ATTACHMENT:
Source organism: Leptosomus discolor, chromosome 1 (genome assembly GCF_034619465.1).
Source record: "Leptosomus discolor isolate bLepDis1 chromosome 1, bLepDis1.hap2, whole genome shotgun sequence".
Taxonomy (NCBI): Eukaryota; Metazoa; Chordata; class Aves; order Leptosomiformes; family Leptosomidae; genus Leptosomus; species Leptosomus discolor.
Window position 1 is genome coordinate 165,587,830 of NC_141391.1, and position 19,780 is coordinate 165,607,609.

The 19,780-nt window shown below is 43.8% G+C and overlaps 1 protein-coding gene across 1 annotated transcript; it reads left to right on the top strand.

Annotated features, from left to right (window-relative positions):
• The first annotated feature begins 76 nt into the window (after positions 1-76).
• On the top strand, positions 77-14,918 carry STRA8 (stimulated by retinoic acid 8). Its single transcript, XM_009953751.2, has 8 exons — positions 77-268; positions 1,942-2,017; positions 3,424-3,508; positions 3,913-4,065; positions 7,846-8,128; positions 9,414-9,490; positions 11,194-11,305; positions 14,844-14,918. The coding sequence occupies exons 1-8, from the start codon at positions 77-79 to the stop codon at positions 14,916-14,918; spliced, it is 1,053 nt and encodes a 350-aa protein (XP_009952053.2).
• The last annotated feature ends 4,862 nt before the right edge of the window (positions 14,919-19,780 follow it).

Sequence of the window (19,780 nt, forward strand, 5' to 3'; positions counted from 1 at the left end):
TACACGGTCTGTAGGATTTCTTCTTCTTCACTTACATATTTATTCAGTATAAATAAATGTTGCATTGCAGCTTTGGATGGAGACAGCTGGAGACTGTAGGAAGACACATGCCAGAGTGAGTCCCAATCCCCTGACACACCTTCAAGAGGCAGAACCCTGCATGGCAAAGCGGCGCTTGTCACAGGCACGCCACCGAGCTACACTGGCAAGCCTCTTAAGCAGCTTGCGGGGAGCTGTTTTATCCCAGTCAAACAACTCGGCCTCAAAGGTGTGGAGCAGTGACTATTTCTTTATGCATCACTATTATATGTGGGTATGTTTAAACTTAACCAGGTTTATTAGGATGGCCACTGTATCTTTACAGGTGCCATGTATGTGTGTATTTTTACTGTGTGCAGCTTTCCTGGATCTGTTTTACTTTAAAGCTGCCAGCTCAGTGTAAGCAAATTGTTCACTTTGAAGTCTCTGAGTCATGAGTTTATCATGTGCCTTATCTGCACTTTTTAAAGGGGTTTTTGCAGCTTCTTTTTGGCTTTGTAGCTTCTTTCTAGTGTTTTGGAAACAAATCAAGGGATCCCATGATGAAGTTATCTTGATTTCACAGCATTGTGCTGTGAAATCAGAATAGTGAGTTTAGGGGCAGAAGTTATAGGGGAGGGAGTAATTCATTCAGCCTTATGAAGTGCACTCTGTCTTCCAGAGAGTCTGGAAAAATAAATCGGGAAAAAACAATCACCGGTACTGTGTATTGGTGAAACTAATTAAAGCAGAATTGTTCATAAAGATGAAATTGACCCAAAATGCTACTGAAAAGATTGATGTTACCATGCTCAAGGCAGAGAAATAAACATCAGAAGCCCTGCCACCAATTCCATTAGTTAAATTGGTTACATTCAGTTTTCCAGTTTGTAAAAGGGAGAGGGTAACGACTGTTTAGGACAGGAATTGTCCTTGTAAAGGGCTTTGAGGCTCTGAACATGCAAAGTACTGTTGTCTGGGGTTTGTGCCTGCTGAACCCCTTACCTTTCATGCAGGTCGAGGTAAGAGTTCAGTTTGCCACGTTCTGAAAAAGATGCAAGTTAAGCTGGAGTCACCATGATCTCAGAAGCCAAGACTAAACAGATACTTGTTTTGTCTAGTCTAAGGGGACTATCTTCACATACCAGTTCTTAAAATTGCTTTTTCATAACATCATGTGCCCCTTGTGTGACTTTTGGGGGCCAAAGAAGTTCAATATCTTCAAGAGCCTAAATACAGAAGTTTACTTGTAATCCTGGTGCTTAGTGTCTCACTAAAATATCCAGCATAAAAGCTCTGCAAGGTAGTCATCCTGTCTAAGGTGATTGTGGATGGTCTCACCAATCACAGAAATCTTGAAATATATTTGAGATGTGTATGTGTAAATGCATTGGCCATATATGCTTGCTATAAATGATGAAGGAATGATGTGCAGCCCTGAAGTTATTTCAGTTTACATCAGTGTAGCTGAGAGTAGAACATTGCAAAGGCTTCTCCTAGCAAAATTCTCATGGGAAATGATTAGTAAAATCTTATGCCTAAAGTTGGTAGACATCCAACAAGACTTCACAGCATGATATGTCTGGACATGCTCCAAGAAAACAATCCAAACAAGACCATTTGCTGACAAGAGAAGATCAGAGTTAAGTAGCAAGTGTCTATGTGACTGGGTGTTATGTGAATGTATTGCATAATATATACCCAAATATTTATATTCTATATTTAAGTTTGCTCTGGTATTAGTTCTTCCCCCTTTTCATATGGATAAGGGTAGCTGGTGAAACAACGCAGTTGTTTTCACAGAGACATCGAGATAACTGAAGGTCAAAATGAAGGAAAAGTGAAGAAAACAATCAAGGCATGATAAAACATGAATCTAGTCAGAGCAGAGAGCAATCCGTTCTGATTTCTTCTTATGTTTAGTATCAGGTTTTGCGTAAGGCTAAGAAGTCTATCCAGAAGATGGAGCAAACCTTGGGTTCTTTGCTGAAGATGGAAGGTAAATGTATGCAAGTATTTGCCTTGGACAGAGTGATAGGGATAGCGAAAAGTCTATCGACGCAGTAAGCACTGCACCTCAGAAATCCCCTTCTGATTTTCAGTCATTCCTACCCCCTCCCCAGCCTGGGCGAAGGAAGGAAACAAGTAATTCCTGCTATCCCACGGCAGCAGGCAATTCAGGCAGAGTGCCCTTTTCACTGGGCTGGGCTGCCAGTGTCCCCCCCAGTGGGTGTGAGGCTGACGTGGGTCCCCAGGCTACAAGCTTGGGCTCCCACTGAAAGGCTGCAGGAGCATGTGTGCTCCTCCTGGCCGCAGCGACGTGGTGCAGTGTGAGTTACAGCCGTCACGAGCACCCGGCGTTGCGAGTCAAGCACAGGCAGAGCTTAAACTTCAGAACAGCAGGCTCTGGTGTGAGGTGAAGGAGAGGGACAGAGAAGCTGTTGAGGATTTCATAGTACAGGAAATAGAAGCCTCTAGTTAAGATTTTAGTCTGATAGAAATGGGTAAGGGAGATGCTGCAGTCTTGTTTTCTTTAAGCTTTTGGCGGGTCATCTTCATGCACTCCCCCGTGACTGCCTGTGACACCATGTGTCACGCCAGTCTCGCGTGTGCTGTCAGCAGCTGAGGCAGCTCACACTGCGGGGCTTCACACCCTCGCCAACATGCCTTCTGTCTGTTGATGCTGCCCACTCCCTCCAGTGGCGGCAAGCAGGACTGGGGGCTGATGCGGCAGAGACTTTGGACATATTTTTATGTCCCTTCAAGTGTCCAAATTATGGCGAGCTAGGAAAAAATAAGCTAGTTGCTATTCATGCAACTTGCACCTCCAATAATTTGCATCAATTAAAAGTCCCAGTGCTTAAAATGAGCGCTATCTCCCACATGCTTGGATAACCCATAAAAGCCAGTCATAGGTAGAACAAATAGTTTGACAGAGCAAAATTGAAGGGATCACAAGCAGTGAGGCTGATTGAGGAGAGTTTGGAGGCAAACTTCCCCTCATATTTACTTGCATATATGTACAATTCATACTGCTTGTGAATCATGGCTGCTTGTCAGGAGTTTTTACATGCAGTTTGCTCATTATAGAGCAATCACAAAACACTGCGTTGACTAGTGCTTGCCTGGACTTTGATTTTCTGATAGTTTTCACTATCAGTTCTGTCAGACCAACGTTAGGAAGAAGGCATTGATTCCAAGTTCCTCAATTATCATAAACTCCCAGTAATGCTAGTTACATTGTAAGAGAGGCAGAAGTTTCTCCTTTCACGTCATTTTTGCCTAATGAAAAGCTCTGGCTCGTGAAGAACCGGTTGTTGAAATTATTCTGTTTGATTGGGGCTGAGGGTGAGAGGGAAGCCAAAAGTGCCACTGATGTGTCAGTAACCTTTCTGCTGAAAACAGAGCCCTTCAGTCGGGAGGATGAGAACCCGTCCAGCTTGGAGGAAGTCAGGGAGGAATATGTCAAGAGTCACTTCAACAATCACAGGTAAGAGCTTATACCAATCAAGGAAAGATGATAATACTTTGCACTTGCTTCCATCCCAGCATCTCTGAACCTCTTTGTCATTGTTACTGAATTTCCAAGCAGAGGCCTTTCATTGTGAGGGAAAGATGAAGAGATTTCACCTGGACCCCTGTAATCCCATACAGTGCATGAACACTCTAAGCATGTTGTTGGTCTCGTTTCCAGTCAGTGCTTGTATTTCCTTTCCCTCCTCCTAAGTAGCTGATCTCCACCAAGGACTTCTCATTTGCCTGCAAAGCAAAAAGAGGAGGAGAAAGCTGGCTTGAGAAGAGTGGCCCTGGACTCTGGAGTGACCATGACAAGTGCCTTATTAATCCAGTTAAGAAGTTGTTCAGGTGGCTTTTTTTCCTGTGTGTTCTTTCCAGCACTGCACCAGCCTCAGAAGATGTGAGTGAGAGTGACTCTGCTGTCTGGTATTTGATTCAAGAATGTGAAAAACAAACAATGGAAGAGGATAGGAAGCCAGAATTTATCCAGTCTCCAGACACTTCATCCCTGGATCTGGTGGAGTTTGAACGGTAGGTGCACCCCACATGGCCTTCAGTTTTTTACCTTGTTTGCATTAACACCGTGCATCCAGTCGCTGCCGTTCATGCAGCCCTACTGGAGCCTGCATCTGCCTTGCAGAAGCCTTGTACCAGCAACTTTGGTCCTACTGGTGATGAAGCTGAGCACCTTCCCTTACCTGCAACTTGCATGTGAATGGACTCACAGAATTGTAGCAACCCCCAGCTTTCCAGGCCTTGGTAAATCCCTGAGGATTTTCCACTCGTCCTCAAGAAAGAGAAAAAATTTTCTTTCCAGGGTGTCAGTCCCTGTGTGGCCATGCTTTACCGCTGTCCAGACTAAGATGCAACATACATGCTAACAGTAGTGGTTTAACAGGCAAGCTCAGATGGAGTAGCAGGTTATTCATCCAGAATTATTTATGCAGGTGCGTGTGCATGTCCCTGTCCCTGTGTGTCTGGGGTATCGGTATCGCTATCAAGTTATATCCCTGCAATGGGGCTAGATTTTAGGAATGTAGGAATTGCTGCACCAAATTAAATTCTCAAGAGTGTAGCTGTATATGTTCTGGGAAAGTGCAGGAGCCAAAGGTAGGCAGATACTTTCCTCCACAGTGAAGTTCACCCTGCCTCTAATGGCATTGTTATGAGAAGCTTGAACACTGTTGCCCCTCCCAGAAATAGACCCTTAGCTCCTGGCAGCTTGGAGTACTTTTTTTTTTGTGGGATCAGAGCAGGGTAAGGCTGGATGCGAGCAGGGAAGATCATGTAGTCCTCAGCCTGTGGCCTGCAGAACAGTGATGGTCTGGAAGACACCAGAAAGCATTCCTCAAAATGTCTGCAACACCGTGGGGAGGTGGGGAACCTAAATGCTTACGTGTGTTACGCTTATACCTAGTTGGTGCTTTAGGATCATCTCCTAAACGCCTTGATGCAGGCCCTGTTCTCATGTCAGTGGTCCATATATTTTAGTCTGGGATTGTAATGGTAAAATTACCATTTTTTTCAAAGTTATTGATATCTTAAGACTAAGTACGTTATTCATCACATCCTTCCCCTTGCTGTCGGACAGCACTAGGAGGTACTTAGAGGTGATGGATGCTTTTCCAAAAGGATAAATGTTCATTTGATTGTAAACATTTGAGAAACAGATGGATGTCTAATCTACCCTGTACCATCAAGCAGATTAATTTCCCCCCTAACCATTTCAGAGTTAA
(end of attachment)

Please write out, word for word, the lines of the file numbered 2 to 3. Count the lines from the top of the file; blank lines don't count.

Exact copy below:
Source record: "Leptosomus discolor isolate bLepDis1 chromosome 1, bLepDis1.hap2, whole genome shotgun sequence".
Taxonomy (NCBI): Eukaryota; Metazoa; Chordata; class Aves; order Leptosomiformes; family Leptosomidae; genus Leptosomus; species Leptosomus discolor.